Gold prices pushed higher during Europe's session on Thursday, after surprisingly weak Chinese trade data raised fresh concern about the world's second-largest economy.

Gold for December delivery on the Comex division of the New York Mercantile Exchange tacked on $7.05, or 0.56%, to $1,260.95 a troy ounce by 3:10AM ET (07:10GMT). A day earlier, the yellow metal dipped $2.10, or 0.17%.

China's exports tumbled nearly 10% year-on-year in dollar-terms, and imports fell 1.9% from the previous year. In yuan terms, exports dropped 5.6% on-year, while imports rose 2.2%.

That left China with a trade surplus of $41.99 billion for the month, the lowest in six months, the General Administration of Customs said on Thursday.

The weak Chinese trade data triggered a fall in global equities and a drop in the U.S. dollar and gave a lift to both gold and the yen, which are considered safe haven assets that tend to rise in times of market duress.

Against a basket of six major currencies, the dollar last stood at 97.99, having pulled back from a seven-month high of 98.11 set earlier on Thursday.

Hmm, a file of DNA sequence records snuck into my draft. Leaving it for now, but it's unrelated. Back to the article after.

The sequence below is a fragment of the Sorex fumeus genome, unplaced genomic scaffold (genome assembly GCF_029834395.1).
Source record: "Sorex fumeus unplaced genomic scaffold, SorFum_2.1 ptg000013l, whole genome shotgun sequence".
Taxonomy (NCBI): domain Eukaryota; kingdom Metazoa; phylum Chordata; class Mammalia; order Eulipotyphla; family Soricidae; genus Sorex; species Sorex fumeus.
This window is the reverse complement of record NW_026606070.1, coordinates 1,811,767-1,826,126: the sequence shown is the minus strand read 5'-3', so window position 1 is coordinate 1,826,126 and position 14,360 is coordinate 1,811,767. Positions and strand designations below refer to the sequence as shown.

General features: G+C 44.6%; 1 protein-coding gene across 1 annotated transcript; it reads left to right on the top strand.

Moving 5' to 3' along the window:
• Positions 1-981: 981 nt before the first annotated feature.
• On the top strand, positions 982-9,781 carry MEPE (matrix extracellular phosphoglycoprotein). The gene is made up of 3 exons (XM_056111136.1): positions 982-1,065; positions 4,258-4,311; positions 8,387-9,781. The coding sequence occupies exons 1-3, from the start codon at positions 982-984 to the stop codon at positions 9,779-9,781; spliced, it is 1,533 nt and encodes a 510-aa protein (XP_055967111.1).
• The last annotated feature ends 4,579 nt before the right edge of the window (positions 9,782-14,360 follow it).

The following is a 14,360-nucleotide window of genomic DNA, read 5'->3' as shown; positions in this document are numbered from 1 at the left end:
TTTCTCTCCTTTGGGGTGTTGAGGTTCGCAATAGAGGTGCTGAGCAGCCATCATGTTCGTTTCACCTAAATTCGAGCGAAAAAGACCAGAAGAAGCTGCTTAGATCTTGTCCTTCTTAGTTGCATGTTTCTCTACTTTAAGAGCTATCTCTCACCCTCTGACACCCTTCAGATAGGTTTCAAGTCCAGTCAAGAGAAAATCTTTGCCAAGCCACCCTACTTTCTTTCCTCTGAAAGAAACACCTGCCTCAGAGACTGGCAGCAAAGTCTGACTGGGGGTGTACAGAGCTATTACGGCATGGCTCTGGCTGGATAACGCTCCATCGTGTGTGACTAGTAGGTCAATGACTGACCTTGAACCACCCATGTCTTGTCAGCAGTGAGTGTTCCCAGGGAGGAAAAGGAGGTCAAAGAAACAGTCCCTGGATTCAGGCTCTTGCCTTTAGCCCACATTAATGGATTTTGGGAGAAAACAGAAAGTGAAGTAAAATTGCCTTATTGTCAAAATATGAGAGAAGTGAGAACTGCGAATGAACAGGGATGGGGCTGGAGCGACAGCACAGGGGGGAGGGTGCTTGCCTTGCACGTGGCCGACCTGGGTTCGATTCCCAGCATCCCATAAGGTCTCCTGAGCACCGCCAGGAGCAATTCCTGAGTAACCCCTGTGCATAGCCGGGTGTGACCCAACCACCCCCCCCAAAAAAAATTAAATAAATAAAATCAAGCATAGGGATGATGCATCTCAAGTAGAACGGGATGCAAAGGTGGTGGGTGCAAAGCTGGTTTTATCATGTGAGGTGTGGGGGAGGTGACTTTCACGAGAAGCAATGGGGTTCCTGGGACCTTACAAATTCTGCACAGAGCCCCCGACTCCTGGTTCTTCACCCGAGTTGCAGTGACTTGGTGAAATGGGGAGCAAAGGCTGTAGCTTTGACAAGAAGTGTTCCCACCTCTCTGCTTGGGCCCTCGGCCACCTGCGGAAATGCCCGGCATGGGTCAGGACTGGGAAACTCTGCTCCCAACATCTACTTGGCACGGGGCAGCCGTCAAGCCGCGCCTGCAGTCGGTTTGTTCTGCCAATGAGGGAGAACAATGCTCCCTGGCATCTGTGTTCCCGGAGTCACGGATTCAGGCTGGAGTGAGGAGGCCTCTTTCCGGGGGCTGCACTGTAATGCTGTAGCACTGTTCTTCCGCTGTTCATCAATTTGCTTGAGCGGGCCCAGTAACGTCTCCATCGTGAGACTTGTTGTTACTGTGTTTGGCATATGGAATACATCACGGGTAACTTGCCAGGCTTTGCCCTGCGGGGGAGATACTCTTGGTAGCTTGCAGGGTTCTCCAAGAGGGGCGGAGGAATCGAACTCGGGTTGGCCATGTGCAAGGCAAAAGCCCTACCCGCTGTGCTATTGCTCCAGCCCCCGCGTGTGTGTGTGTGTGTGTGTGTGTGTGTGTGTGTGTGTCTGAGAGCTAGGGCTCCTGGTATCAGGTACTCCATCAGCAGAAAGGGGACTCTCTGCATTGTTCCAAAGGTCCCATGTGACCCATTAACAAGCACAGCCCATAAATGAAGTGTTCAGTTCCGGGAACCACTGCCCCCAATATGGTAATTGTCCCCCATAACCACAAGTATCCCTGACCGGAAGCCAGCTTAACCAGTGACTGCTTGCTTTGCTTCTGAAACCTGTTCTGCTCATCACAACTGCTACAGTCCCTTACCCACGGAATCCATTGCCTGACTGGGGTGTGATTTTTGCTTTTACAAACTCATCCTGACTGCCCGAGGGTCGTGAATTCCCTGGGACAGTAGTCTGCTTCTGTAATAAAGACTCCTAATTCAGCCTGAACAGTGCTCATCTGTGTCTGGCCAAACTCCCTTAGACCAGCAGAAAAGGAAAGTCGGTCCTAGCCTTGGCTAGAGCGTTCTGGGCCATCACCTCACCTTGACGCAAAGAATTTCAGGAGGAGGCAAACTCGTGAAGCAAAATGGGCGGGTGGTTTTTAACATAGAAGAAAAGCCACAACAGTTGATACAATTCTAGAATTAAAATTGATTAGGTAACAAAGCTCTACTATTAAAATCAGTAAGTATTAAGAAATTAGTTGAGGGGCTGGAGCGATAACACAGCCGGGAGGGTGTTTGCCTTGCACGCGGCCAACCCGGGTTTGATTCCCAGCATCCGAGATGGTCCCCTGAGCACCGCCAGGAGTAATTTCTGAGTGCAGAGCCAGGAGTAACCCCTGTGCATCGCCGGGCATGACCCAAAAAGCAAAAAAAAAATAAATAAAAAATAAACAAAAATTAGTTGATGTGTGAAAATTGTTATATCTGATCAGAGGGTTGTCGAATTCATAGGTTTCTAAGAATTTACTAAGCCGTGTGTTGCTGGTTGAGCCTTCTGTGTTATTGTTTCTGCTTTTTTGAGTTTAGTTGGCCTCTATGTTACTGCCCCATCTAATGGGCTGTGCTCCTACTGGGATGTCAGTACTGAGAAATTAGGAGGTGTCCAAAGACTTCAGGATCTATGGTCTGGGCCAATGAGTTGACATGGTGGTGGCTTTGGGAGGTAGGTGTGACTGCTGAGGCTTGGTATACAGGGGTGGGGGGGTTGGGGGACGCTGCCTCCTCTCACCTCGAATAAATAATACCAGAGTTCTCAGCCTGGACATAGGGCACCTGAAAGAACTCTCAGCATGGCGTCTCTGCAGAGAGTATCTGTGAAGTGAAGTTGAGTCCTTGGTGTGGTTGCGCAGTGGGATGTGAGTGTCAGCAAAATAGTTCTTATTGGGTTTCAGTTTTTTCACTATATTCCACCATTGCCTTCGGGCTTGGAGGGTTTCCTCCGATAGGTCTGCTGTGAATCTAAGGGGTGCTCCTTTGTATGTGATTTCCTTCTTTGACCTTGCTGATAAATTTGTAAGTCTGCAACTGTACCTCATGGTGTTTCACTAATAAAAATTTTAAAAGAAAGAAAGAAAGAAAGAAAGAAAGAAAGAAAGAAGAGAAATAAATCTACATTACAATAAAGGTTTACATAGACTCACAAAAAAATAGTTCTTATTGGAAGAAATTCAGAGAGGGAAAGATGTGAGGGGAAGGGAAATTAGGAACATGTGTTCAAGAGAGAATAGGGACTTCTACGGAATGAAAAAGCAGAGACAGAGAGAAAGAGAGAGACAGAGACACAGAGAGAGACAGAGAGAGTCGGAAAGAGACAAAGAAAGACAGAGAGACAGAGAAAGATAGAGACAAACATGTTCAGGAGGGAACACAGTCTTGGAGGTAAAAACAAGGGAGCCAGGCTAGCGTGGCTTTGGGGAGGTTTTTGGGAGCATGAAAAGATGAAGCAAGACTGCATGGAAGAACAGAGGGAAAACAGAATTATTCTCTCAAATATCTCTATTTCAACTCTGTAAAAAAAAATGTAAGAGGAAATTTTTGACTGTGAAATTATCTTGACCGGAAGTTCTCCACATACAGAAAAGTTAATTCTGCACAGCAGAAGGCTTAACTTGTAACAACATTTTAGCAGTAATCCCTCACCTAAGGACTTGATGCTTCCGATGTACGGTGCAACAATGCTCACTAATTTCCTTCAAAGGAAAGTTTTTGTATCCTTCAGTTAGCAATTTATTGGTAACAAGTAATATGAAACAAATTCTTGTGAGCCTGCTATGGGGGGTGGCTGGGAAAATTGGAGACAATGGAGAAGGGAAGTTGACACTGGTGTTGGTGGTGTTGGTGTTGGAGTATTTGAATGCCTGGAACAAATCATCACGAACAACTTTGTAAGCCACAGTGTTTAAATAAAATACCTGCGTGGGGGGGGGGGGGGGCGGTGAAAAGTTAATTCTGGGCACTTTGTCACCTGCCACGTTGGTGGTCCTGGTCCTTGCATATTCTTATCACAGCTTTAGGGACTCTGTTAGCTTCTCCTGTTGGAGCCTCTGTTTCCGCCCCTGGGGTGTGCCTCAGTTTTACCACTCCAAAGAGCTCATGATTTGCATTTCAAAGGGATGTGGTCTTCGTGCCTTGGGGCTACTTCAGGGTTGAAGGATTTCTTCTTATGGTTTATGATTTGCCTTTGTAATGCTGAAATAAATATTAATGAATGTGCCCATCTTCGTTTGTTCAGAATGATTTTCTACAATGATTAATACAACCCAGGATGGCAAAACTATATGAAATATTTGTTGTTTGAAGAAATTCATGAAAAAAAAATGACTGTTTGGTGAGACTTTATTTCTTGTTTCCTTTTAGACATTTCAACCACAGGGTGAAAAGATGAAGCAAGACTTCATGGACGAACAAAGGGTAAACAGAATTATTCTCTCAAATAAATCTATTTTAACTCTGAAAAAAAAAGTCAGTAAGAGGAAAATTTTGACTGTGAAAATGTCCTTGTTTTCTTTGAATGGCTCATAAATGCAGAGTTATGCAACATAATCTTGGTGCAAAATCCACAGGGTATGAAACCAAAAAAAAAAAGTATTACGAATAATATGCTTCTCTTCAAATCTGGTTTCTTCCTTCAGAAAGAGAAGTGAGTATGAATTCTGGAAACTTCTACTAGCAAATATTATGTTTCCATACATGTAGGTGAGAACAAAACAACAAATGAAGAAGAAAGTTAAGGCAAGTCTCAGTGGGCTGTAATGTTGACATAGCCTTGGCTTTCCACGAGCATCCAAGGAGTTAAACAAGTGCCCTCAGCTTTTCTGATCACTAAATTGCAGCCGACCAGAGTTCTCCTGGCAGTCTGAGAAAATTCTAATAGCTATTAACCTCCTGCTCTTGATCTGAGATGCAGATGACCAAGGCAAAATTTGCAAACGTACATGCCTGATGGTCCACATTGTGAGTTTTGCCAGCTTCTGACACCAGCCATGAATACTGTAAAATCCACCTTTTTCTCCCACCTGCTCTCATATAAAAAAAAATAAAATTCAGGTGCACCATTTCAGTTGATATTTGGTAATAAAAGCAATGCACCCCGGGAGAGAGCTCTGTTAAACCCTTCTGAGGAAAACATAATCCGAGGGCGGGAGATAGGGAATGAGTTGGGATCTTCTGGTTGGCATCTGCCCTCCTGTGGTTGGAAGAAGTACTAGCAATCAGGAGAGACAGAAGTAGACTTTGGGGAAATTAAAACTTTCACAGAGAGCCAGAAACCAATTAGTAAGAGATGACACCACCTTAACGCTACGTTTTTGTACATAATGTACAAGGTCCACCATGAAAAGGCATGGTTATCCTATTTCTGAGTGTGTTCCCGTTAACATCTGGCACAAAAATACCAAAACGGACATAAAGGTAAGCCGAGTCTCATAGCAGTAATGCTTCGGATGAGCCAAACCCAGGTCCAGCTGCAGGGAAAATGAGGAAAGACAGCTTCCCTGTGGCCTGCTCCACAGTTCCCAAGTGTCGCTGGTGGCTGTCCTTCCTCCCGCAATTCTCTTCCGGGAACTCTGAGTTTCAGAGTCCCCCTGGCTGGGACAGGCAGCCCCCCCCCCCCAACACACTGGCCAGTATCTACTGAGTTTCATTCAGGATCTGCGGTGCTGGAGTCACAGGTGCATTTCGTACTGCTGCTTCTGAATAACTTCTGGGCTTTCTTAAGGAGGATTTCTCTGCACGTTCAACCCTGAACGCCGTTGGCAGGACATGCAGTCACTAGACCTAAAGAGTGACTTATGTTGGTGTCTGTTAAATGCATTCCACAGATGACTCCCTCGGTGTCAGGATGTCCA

Meanwhile, minutes of the Federal Reserve's September policy meeting released on Wednesday showed several voting members of the policy committee judged a rate hike would be warranted "relatively soon" if the U.S. economy continued to strengthen.

Markets are currently pricing in around a 65% chance of a rate hike at December's meeting, according to Investing.com's Fed Rate Monitor Tool.

Gold is sensitive to moves in U.S. rates, which lift the opportunity cost of holding non-yielding assets such as bullion.

There are a few economic reports on Thursday, including data on weekly jobless claims andimport prices at 8:30AM ET (12:30GMT), while the federal budget is due at 2:00PM ET (18:00GMT).

Also on the Comex, silver futures for December delivery inched up 5.2 cents, or 0.3%, to trade at $17.55 a troy ounce during morning hours in London, while copper futures lost 1.8 cents, or 0.85%, to $2.158 a pound.

China is the world’s largest copper consumer, accounting for nearly 45% of world consumption.